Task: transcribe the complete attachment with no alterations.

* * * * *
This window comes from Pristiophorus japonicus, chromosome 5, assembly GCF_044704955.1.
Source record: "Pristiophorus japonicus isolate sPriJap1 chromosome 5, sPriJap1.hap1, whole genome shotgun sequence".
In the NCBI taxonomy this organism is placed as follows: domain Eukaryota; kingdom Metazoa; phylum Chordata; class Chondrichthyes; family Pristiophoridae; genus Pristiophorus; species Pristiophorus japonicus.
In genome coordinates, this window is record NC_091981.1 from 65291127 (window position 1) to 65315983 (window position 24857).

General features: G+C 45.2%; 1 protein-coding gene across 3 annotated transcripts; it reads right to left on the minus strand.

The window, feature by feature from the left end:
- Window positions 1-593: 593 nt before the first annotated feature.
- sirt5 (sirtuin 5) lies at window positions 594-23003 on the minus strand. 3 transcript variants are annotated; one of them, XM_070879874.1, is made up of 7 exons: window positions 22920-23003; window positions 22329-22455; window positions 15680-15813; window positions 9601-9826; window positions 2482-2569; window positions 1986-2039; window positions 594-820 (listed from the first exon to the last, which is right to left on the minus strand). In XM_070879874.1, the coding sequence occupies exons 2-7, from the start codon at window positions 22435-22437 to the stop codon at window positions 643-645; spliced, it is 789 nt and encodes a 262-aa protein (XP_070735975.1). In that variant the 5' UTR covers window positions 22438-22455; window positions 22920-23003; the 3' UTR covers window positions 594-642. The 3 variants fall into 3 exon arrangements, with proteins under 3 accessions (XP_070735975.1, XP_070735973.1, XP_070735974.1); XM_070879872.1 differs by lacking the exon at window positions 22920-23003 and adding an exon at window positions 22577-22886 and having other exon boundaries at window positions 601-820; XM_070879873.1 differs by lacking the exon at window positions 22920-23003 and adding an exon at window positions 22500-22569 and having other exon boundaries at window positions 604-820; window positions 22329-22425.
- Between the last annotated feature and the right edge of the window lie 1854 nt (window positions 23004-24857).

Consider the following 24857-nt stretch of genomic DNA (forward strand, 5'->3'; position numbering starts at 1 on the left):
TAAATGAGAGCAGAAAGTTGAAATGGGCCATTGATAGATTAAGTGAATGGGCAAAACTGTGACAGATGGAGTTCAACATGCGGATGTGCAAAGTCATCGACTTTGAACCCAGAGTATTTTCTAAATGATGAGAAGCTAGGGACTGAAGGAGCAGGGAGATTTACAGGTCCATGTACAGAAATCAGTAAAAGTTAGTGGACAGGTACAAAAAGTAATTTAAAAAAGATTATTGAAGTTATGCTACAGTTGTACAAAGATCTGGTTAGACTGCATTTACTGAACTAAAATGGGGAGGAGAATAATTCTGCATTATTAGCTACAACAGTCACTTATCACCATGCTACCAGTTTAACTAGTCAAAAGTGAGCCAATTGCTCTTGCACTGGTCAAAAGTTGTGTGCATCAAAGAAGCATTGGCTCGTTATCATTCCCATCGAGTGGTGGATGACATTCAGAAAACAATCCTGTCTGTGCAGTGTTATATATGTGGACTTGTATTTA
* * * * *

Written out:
This window comes from Pristiophorus japonicus, chromosome 5, assembly GCF_044704955.1.
Source record: "Pristiophorus japonicus isolate sPriJap1 chromosome 5, sPriJap1.hap1, whole genome shotgun sequence".
In the NCBI taxonomy this organism is placed as follows: domain Eukaryota; kingdom Metazoa; phylum Chordata; class Chondrichthyes; family Pristiophoridae; genus Pristiophorus; species Pristiophorus japonicus.
In genome coordinates, this window is record NC_091981.1 from 65291127 (window position 1) to 65315983 (window position 24857).

General features: G+C 45.2%; 1 protein-coding gene across 3 annotated transcripts; it reads right to left on the minus strand.

The window, feature by feature from the left end:
- Window positions 1-593: 593 nt before the first annotated feature.
- sirt5 (sirtuin 5) lies at window positions 594-23003 on the minus strand. 3 transcript variants are annotated; one of them, XM_070879874.1, is made up of 7 exons: window positions 22920-23003; window positions 22329-22455; window positions 15680-15813; window positions 9601-9826; window positions 2482-2569; window positions 1986-2039; window positions 594-820 (listed from the first exon to the last, which is right to left on the minus strand). In XM_070879874.1, the coding sequence occupies exons 2-7, from the start codon at window positions 22435-22437 to the stop codon at window positions 643-645; spliced, it is 789 nt and encodes a 262-aa protein (XP_070735975.1). In that variant the 5' UTR covers window positions 22438-22455; window positions 22920-23003; the 3' UTR covers window positions 594-642. The 3 variants fall into 3 exon arrangements, with proteins under 3 accessions (XP_070735975.1, XP_070735973.1, XP_070735974.1); XM_070879872.1 differs by lacking the exon at window positions 22920-23003 and adding an exon at window positions 22577-22886 and having other exon boundaries at window positions 601-820; XM_070879873.1 differs by lacking the exon at window positions 22920-23003 and adding an exon at window positions 22500-22569 and having other exon boundaries at window positions 604-820; window positions 22329-22425.
- Between the last annotated feature and the right edge of the window lie 1854 nt (window positions 23004-24857).

Consider the following 24857-nt stretch of genomic DNA (forward strand, 5'->3'; position numbering starts at 1 on the left):
TAAATGAGAGCAGAAAGTTGAAATGGGCCATTGATAGATTAAGTGAATGGGCAAAACTGTGACAGATGGAGTTCAACATGCGGATGTGCAAAGTCATCGACTTTGAACCCAGAGTATTTTCTAAATGATGAGAAGCTAGGGACTGAAGGAGCAGGGAGATTTACAGGTCCATGTACAGAAATCAGTAAAAGTTAGTGGACAGGTACAAAAAGTAATTTAAAAAAGATTATTGAAGTTATGCTACAGTTGTACAAAGATCTGGTTAGACTGCATTTACTGAACTAAAATGGGGAGGAGAATAATTCTGCATTATTAGCTACAACAGTCACTTATCACCATGCTACCAGTTTAACTAGTCAAAAGTGAGCCAATTGCTCTTGCACTGGTCAAAAGTTGTGTGCATCAAAGAAGCATTGGCTCGTTATCATTCCCATCGAGTGGTGGATGACATTCAGAAAACAATCCTGTCTGTGCAGTGTTATATATGTGGACTTGTATTTA